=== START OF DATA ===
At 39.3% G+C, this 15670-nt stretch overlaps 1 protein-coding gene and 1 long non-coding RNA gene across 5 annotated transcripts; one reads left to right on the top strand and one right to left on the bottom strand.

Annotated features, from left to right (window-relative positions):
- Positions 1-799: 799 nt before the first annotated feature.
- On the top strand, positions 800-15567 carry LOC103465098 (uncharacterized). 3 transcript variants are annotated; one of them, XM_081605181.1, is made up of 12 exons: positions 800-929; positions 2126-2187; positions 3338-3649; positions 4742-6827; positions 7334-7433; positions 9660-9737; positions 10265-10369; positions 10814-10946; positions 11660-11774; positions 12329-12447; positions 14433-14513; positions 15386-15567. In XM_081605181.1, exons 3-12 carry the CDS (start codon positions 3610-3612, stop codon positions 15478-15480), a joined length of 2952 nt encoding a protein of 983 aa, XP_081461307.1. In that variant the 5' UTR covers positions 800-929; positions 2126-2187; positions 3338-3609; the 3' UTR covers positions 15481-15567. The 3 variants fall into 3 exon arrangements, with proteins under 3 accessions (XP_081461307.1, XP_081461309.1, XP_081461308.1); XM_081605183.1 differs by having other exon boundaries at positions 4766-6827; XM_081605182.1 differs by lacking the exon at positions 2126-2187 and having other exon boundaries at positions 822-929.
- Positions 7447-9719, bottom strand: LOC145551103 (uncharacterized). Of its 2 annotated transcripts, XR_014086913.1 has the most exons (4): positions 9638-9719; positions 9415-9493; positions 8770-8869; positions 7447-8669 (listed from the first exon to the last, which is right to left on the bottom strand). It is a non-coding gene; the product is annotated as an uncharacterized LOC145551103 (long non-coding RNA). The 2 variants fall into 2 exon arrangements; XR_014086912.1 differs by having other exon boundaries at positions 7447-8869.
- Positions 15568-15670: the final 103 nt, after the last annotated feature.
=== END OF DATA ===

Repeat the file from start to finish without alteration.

At 39.3% G+C, this 15670-nt stretch overlaps 1 protein-coding gene and 1 long non-coding RNA gene across 5 annotated transcripts; one reads left to right on the top strand and one right to left on the bottom strand.

Annotated features, from left to right (window-relative positions):
- Positions 1-799: 799 nt before the first annotated feature.
- On the top strand, positions 800-15567 carry LOC103465098 (uncharacterized). 3 transcript variants are annotated; one of them, XM_081605181.1, is made up of 12 exons: positions 800-929; positions 2126-2187; positions 3338-3649; positions 4742-6827; positions 7334-7433; positions 9660-9737; positions 10265-10369; positions 10814-10946; positions 11660-11774; positions 12329-12447; positions 14433-14513; positions 15386-15567. In XM_081605181.1, exons 3-12 carry the CDS (start codon positions 3610-3612, stop codon positions 15478-15480), a joined length of 2952 nt encoding a protein of 983 aa, XP_081461307.1. In that variant the 5' UTR covers positions 800-929; positions 2126-2187; positions 3338-3609; the 3' UTR covers positions 15481-15567. The 3 variants fall into 3 exon arrangements, with proteins under 3 accessions (XP_081461307.1, XP_081461309.1, XP_081461308.1); XM_081605183.1 differs by having other exon boundaries at positions 4766-6827; XM_081605182.1 differs by lacking the exon at positions 2126-2187 and having other exon boundaries at positions 822-929.
- Positions 7447-9719, bottom strand: LOC145551103 (uncharacterized). Of its 2 annotated transcripts, XR_014086913.1 has the most exons (4): positions 9638-9719; positions 9415-9493; positions 8770-8869; positions 7447-8669 (listed from the first exon to the last, which is right to left on the bottom strand). It is a non-coding gene; the product is annotated as an uncharacterized LOC145551103 (long non-coding RNA). The 2 variants fall into 2 exon arrangements; XR_014086912.1 differs by having other exon boundaries at positions 7447-8869.
- Positions 15568-15670: the final 103 nt, after the last annotated feature.